If heaven truly loveth a sinner that repenteth, the celestial choir must be singing endless hosannahs today in adoration of Peter Mandelson. His lordship's declaration of war against Rupert Murdoch is as convincing an act of penitence as any since Jonathan Aitken sheathed the trusty sword of British justice to embrace Christian humility.
In defence of Ofcom, which David Cameron promised to dismantle shortly before the Sun switched allegiance, Mandy has strong words for News Corporation. He accuses Mr Murdoch of endangering the traditions of British broadcasting, and threatening the media impartiality of which there has been no doughtier defender than Mandy himself. How long ago it seems that Mr Tony Blair arrived at a Christmas party at the home of Rupert's daughter Elisabeth, and Mandy was mingling on Corfu with Lis and husband Matthew Freud. It's even longer ago, in 1998, that I asked the then Trade Secretary what specifically petrified the old goat about a more politically integrated Europe. "What you need to understand," said Mandy, "is that on its own no government is strong enough to stand up to Murdoch. But together ..." That was then. Where this conversion on the Road to Opposition will lead is anyone's guess, but two edicts seem inevitable. The first is that, before joining the coming election campaign, Alastair Campbell must end his cosy relationship with The Times. The second is a retroactive windfall tax on News Corp to recover the billions it has avoided paying since 1997. A public mea culpa from Mandy for naively trusting in Mr Murdoch's impartiality is optional. But it would be nice.
A judge's pain
Also enjoying a dramatic deathbed conversion is Jack Straw. The Injustice Secretary suddenly develops the urge to reform our draconian libel laws. It's a lovely thought, but the timing couldn't be worse. Only last week our High Court friend David Eady revealed his distress at media criticism. Unnamed "friends" (we can rule out the Appeal Court judges who so rudely keep reversing him) said that he is "profoundly hurt" by the attacks. Awww, we love you really, Eady J, just as you love us. Now be a brave little soldier, dry those salty tears, and get working on a plan to thwart that beastly Straw's ambition to curtail your power.
A friend reports a novelty on visiting BBC TV Centre last Monday lunchtime. Standing in the area known as "stage door", where tour parties congregate, she found herself facing a bank of nine screens showing BBC News Channel, CBeebies, trailers for forthcoming shows, and so on. In the bottom middle box, meanwhile, she was intrigued to note a foreign language film in which a prostitute, possibly Brazilian, was languidly fellating a gentleman caller in a toilet. Then the location moved to the street outside, where a bunch of her colleagues, clad only in silver thongs and merrily waving their breasts, advertised their wares. "Get off my patch, you tart," ran a subtitle. A group of pensioners shuffled past the screens en route to their coach while a group of disabled people wheeled by in the other direction, all in blissful ignorance, and another serene White City afternoon sidled on towards dusk.
I am more concerned than ever about Jon Gaunt. When Gaunty's Sun column was ditched in October, the consolation was that we were promised a daily blog. But after a few early postings, this appears to have ceased. He wants to study Melanie Phillips's work rate. Mad Mel can blog thrice daily when the mood takes, and never fails to raise a chuckle. I haven't got round to the entry headlined "Less Than Qualified Punditry", but it must be that belated apology for promoting the false link between MMR and autism that led to a measles epidemic. After that humiliation, MM wouldn't dream of disguising any private hunches about global warming and leaked emails as informed scientific opinion. She's not daft you know.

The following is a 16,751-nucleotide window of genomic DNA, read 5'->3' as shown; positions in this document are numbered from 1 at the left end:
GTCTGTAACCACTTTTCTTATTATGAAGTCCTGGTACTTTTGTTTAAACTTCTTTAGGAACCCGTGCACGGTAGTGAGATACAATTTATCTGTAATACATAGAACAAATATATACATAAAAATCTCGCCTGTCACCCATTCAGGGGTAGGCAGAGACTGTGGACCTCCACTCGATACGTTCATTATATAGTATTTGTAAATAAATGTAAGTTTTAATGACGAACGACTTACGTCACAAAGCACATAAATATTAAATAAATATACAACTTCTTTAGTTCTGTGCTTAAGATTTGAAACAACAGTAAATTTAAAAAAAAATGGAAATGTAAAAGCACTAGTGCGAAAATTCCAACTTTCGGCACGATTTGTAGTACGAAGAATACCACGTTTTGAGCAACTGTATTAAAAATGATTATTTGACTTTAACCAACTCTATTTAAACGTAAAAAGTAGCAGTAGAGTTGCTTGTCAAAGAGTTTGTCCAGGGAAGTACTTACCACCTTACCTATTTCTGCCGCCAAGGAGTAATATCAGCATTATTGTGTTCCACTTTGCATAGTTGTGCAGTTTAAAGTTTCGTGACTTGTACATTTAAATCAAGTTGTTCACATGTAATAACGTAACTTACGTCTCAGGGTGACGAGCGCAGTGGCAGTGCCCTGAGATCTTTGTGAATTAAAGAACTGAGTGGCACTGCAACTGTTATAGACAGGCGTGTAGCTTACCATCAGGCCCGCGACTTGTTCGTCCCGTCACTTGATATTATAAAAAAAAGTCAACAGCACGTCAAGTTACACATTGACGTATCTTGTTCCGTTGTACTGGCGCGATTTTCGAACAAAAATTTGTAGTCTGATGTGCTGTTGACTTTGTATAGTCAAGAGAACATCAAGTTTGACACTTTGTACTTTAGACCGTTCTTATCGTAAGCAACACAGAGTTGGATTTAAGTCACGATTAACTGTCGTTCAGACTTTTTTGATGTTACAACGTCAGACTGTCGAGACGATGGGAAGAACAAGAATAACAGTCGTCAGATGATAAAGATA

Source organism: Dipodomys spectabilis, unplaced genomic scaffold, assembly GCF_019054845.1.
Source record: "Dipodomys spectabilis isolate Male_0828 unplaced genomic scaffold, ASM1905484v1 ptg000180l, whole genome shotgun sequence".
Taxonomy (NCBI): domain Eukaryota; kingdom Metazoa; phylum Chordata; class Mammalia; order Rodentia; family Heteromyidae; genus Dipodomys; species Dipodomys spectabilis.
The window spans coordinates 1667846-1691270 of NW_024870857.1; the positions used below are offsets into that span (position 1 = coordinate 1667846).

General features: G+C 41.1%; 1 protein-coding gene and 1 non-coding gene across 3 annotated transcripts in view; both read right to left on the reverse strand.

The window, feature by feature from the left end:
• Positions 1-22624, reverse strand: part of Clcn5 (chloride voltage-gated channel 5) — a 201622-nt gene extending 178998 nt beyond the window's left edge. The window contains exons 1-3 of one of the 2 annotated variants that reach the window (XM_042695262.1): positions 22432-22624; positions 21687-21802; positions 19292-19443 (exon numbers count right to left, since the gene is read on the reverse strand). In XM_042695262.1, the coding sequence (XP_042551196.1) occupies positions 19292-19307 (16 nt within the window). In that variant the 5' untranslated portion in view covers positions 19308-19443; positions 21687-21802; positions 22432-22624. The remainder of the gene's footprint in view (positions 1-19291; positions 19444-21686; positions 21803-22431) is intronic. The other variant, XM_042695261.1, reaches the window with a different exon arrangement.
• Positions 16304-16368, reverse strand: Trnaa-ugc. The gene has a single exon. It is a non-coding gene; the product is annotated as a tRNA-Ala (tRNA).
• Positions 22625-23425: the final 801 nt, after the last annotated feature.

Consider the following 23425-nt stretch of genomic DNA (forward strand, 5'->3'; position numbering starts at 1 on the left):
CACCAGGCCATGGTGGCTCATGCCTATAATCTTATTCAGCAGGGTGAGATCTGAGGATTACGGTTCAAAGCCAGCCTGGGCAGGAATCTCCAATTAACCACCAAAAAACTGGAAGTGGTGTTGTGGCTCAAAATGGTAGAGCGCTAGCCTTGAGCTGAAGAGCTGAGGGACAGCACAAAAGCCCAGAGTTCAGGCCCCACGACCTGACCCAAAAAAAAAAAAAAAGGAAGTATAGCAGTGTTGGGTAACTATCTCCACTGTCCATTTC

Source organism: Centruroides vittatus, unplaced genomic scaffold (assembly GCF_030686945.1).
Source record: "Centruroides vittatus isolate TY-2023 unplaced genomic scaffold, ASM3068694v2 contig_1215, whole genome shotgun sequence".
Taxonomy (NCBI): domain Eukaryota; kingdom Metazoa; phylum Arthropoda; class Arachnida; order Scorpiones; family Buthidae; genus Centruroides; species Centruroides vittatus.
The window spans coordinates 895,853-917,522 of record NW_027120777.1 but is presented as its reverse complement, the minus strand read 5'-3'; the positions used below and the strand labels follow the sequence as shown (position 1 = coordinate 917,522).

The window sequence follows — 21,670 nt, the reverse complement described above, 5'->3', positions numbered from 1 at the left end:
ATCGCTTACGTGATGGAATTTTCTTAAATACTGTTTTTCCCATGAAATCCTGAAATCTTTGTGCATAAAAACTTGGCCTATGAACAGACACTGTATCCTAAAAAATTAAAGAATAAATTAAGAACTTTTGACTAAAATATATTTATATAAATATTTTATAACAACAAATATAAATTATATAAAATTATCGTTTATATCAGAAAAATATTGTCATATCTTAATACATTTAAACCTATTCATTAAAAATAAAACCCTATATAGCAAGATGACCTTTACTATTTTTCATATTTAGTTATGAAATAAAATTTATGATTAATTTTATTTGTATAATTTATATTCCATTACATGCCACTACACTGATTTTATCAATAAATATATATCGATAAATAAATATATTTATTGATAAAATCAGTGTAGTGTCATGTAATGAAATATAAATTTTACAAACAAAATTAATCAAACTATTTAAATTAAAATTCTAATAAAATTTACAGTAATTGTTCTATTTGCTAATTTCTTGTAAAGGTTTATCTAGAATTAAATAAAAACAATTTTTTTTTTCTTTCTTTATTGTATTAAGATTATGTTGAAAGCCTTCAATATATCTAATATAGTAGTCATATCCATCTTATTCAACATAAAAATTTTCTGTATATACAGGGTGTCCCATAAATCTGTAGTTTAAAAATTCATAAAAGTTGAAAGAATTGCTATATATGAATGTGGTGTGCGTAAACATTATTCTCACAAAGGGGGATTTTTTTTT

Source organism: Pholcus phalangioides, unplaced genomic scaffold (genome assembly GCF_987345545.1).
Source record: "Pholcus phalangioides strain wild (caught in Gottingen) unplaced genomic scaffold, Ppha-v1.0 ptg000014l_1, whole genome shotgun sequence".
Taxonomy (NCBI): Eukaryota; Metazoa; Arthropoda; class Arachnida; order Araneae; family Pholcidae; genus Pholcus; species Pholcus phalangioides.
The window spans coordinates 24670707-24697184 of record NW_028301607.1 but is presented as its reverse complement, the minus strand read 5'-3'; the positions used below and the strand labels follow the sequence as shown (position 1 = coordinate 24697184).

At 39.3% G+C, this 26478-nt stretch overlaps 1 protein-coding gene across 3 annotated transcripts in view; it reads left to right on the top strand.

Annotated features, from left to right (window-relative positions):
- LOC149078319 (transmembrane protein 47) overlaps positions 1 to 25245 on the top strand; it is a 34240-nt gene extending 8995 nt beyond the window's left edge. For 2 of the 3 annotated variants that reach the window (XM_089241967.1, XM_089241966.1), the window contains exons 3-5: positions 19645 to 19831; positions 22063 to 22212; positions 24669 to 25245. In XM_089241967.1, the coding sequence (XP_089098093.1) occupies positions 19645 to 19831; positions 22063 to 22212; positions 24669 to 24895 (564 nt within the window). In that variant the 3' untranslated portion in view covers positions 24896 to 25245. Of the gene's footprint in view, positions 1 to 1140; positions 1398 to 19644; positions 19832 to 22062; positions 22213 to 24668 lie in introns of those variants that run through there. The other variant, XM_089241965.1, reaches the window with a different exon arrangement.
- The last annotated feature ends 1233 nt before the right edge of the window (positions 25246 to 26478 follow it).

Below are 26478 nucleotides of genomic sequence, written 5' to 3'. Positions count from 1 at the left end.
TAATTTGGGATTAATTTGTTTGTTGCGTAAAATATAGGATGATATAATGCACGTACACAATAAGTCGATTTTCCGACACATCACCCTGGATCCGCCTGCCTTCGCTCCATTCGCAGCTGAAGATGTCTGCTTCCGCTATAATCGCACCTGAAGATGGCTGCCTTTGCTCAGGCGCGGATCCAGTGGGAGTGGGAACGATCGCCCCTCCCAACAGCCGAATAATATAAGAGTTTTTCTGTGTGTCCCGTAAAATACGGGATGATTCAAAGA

The Vulcan mind-meld between Andrew Neil and Fraser Nelson sustains. On Friday, Spectator editor Fraser reassured worried Guardian readers that Labour's tactic of banging on about Eton has little impact on voting intentions. Frankly, I was terrified that Andrew, who has long delighted us with his disdain for entrenched privilege, would take deep umbrage. But a trip to his BBC blog revealed his agreement that voters aren't interested in the class warfare of which he's finally tired. He even posited (taxi to Bletchley, taxi to Bletchley) that Gordon Brown "is just as privileged as Mr Cameron". There is no firm indication as to when Fraser means to replace his lustrous head of hair with a scouring pad, but Paddy Power makes early February its 100-30 favourite.
For a rigorously unpretentious take on Tiger Woods, finally, where to turn but the man to whom Roger Federer is as myriad-minded as Shakespeare? "Sport is our modern mythology, and every myth needs a hero," writes Simon Barnes in The Times. "And so we lose track of the truth: that these unfolding tales are played out by real people, who eat and sleep and defecate. The fault is not in sportsmen for failing to be perfect: it is in us, for our profound and foolish need for them to be so." Painful yet true. Just think of all those years we spent confusing sports stars with paradigms of saintliness ... and now, thwack, our moral universe is sliced to oblivion by a randy golfer. It's a dreadful thing to have blind faith ridiculed, but at least it offers insight into Mandy's bewilderment on having his trust in the goodness of Rupert Murdoch betrayed.Reuse content